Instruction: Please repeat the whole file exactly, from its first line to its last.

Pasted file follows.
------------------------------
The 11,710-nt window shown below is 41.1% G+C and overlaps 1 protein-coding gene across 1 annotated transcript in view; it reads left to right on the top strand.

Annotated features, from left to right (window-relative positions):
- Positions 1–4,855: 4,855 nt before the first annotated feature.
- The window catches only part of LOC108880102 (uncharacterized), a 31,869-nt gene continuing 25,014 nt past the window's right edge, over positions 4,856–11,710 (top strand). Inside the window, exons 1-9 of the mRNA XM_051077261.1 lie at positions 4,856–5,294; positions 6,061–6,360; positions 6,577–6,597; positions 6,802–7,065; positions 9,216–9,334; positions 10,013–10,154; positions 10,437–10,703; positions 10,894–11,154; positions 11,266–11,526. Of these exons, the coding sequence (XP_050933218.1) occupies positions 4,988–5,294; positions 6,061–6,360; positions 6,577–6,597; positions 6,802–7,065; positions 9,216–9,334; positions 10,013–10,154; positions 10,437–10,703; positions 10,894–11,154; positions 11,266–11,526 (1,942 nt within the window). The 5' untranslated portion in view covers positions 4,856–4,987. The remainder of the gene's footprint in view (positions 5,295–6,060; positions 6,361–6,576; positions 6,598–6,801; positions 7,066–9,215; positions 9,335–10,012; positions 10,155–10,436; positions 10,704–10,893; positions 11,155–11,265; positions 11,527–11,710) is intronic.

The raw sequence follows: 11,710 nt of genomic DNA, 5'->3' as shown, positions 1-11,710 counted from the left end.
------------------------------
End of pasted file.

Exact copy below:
The 11,710-nt window shown below is 41.1% G+C and overlaps 1 protein-coding gene across 1 annotated transcript in view; it reads left to right on the top strand.

Annotated features, from left to right (window-relative positions):
- Positions 1–4,855: 4,855 nt before the first annotated feature.
- The window catches only part of LOC108880102 (uncharacterized), a 31,869-nt gene continuing 25,014 nt past the window's right edge, over positions 4,856–11,710 (top strand). Inside the window, exons 1-9 of the mRNA XM_051077261.1 lie at positions 4,856–5,294; positions 6,061–6,360; positions 6,577–6,597; positions 6,802–7,065; positions 9,216–9,334; positions 10,013–10,154; positions 10,437–10,703; positions 10,894–11,154; positions 11,266–11,526. Of these exons, the coding sequence (XP_050933218.1) occupies positions 4,988–5,294; positions 6,061–6,360; positions 6,577–6,597; positions 6,802–7,065; positions 9,216–9,334; positions 10,013–10,154; positions 10,437–10,703; positions 10,894–11,154; positions 11,266–11,526 (1,942 nt within the window). The 5' untranslated portion in view covers positions 4,856–4,987. The remainder of the gene's footprint in view (positions 5,295–6,060; positions 6,361–6,576; positions 6,598–6,801; positions 7,066–9,215; positions 9,335–10,012; positions 10,155–10,436; positions 10,704–10,893; positions 11,155–11,265; positions 11,527–11,710) is intronic.

The raw sequence follows: 11,710 nt of genomic DNA, 5'->3' as shown, positions 1-11,710 counted from the left end.